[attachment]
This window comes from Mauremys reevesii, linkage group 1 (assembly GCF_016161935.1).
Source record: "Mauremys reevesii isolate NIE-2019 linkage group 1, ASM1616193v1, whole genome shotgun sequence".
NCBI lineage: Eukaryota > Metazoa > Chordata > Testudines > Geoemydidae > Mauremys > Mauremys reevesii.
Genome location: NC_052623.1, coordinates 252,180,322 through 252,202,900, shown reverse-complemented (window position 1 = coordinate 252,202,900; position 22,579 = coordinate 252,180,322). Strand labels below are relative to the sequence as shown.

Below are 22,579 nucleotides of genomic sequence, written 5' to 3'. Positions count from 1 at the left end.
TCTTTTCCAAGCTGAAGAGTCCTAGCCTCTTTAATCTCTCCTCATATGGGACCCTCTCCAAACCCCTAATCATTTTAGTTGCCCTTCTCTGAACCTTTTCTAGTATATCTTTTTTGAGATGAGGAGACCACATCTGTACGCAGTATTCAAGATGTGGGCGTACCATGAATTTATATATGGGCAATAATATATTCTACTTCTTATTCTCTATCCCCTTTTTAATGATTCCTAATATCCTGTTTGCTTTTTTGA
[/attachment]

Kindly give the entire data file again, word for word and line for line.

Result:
This window comes from Mauremys reevesii, linkage group 1 (assembly GCF_016161935.1).
Source record: "Mauremys reevesii isolate NIE-2019 linkage group 1, ASM1616193v1, whole genome shotgun sequence".
NCBI lineage: Eukaryota > Metazoa > Chordata > Testudines > Geoemydidae > Mauremys > Mauremys reevesii.
Genome location: NC_052623.1, coordinates 252,180,322 through 252,202,900, shown reverse-complemented (window position 1 = coordinate 252,202,900; position 22,579 = coordinate 252,180,322). Strand labels below are relative to the sequence as shown.

Below are 22,579 nucleotides of genomic sequence, written 5' to 3'. Positions count from 1 at the left end.
TCTTTTCCAAGCTGAAGAGTCCTAGCCTCTTTAATCTCTCCTCATATGGGACCCTCTCCAAACCCCTAATCATTTTAGTTGCCCTTCTCTGAACCTTTTCTAGTATATCTTTTTTGAGATGAGGAGACCACATCTGTACGCAGTATTCAAGATGTGGGCGTACCATGAATTTATATATGGGCAATAATATATTCTACTTCTTATTCTCTATCCCCTTTTTAATGATTCCTAATATCCTGTTTGCTTTTTTGA